CLFA Book of the Year 2017

The Conservative Libertarian Fiction Alliance’s Book of the Year 2017 is Peter Grant’s Bring the Lightning, published by Castalia House. The CLFA Book of the Year recognizes “the best in freedom-friendly fiction.”

The winner was determined by a public vote on ten finalists selected by CLFA members. Placing second was Monster Hunter Memoirs: Grunge by John Ringo (Baen Books), and coming in third was Iron Chamber of Memory by John C. Wright (Castalia House).

27 thoughts on “CLFA Book of the Year 2017

  1. Ok, freedom-friendly fiction? So are libertarians and conservatives now for a world without war? With library and social justice for all? Now that’s what I’d call freedom-friendly! (Lots of snark implied here.)

  2. I’m glad that at least some of the puppies took our advice and made their own awards instead of messing up the established ones.

  3. Does anyone know anything about this group? Looking at their website didn’t help. I *think* it predates the SPers by a number of years. If it is older than them, it’s yet another group the SPers have attempted to take over.

  4. It’s a Puppy site/group. It was launched in September 2015 after the Puppies’ cheating was massively repudiated with No Awards.

  5. I was curious about the group as well.

    The CLFA site doesn’t provide any information on who is running the group, but the admins on the Facebook group are authors Kia Tsakos Heavey and Marina Fontaine.

    Both Heavey and Fontaine had self-published books that made the list of 10 finalists. Heavey’s book Domino has a great cover of cat-on-rat combat.

    Here’s Fontaine’s Amazon bio:

    Marina Fontaine is a Russian by birth, an American by choice, and an unrepentant book addict. Because of her background, she loves to discover and support pro-freedom literature. She runs Small Government Book Fan Club on Goodreads, Conservative-Libertarian Fiction Alliance group on Facebook, and a personal commentary/review blog, Marina’s Musings. Her works include Chasing Freedom (a Dragon Awards finalist) and The Product, a dystopian novella published by Superversive Press. Marina lives in New Jersey with her very supportive husband, three children and four guinea pigs, working as an accountant by day and a writer by night. Her other interests include hard rock music, action movies and travel.

    Here’s Heavey’s Amazon bio:

    Kia Heavey was born and raised in the suburbs of New York City. She graduated from Barnard College with a degree in German Literature and went to work as a creative professional in advertising. Her hobbies include fishing, music, reading, hiking, and most of all, being with her family. Her husband is Chief of Police in their hometown. They have two children and a cat.

    Kia is the author of three novels:

    NIGHT MACHINES, a book about a married mom who indulges in a harmless mind game and almost loses everything. (Recommended for adults, since it contains mature situations and would probably also be very boring to anyone under 25).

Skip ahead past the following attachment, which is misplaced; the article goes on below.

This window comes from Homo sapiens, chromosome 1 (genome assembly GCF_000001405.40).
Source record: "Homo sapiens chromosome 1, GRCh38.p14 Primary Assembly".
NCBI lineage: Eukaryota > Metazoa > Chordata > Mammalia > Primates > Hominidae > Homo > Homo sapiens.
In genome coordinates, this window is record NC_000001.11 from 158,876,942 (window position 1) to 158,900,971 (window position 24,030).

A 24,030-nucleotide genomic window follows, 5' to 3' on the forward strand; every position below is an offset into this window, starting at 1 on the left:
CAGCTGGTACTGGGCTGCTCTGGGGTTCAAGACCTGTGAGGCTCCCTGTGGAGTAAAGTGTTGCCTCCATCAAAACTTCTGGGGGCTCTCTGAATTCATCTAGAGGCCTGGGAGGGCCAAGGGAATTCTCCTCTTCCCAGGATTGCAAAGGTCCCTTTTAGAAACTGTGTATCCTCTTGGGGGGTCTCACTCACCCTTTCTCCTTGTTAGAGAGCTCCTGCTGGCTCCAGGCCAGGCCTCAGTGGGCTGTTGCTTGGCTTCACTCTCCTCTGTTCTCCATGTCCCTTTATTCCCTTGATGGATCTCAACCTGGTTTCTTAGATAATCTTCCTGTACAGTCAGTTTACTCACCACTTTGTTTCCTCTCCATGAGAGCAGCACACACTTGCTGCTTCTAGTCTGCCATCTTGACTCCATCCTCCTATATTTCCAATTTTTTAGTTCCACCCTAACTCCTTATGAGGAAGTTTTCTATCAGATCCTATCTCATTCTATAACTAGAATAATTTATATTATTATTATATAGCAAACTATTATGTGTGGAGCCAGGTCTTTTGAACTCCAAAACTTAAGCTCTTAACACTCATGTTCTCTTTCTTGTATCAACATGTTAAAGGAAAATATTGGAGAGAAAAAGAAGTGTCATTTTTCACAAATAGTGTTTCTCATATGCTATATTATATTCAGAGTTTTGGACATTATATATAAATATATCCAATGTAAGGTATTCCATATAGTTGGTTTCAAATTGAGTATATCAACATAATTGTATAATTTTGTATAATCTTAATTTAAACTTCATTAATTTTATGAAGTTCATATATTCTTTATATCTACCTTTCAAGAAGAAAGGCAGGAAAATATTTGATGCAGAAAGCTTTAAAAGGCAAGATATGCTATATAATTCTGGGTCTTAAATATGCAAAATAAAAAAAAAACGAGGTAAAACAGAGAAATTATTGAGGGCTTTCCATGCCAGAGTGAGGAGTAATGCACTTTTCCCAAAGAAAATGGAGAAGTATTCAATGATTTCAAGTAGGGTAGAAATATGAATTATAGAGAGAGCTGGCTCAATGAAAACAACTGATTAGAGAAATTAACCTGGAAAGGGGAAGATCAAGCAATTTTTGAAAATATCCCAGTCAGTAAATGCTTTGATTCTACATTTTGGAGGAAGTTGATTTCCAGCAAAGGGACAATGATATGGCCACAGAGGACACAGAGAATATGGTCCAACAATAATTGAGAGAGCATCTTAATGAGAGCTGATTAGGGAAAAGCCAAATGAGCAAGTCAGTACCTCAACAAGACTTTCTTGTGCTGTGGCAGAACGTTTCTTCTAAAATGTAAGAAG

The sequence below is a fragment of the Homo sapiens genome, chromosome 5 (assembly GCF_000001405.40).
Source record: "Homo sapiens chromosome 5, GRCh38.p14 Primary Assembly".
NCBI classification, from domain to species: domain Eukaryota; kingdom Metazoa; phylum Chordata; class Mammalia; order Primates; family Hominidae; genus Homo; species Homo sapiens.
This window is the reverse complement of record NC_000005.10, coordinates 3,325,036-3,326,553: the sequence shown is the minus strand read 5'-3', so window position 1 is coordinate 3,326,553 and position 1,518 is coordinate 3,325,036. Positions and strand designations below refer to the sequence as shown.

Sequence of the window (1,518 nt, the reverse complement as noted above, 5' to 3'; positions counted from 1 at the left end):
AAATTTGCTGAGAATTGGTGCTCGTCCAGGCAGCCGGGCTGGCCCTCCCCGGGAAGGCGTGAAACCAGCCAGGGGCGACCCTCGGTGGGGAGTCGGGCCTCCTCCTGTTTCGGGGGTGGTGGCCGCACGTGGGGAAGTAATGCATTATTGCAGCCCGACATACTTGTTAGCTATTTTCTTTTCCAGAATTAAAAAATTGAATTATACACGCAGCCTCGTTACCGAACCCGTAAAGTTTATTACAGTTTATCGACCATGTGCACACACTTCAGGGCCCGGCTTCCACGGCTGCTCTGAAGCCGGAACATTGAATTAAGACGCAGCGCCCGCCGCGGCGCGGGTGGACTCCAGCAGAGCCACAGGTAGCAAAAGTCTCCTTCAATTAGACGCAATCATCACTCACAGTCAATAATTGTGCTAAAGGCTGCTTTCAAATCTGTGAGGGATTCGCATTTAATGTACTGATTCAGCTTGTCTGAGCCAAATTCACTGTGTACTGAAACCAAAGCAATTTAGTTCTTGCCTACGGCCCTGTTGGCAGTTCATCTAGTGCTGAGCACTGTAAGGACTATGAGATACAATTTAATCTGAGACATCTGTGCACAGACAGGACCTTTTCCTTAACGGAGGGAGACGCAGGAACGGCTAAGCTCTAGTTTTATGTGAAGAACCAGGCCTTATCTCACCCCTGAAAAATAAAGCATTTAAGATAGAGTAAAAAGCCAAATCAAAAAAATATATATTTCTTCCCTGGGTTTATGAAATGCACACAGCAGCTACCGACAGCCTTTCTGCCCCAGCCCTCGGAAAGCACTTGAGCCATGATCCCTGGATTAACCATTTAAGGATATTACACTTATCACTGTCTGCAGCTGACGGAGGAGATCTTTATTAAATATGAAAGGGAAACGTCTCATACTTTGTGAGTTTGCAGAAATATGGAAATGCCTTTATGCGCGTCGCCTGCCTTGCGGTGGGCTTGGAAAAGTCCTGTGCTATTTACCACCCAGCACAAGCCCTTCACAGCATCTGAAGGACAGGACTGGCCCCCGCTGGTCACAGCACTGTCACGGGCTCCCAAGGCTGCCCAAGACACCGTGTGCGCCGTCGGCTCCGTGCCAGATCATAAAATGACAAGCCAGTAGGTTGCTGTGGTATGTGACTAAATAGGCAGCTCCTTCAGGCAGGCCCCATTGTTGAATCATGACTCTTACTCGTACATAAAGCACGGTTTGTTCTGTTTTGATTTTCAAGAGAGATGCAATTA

UNDERLAKE, a YA romance with a hint of the supernatural. In this book, a lonely Manhattanite girl is dragged to the sticks for the summer, where she connects unexpectedly with the natural beauty of the place, her own artistic talent, and the mysterious (and possibly dangerous) boy who swims in the lake by her house.

    DOMINO, a modern fable about a barn cat locked in a deadly rivalry with a pampered house pet who convinces all the other animals that hunting is wrong. Before he knows what’s happening, Domino is in an existential struggle to protect his territory, his family, and a time-honored feline way of life.

    #ConFic #GrownupFiction #CLFA

    I hope none of these books is “message fiction.” Puppies hate that.

  6. And rcade notes wisely I hope none of these books is “message fiction.” Puppies hate that.

    It’s only messege fiction if it’s not the message that we want it to be.

  7. Hello and many thanks for posting the CLFA Book of the Year winner! We appreciate the shout-out. For the curious, CLFA was founded in December 2013. Yes, some puppies are members but no, they do not run the group. You can read about our mission on our website homepage.

    As for message fiction: We do not disregard all message fiction, but to us, the key is that the message must be subordinate to the quality of the story. CLFA authors write all sorts of fiction, in all genres, with overt political messages or no messages at all.

    And thank you for mentioning the cover to my book, Domino, in the comments. I contracted artist Damon Bowie to do the illustration. (I have no idea what Mr. Bowie’s politics are, couldn’t care less.) On the message fiction-o-meter, Domino is probably a 6, but people seem to take their own message from it. At any rate, first and foremost, I aimed to write a good story.

    Thanks again!

  8. Pingback: NEWS FROM FANDOM: 3-2-2017 - Amazing Stories

  9. So when Scalzi “cheated” in the same fashion a few years earlier did you no award him too? Or is it okay to “cheat” as long as you are a right thinker? Just asking. For a friend.

  10. @Kia Heavey

    I followed your invitation to look at your mission statement, and I’ve excerpted some parts below.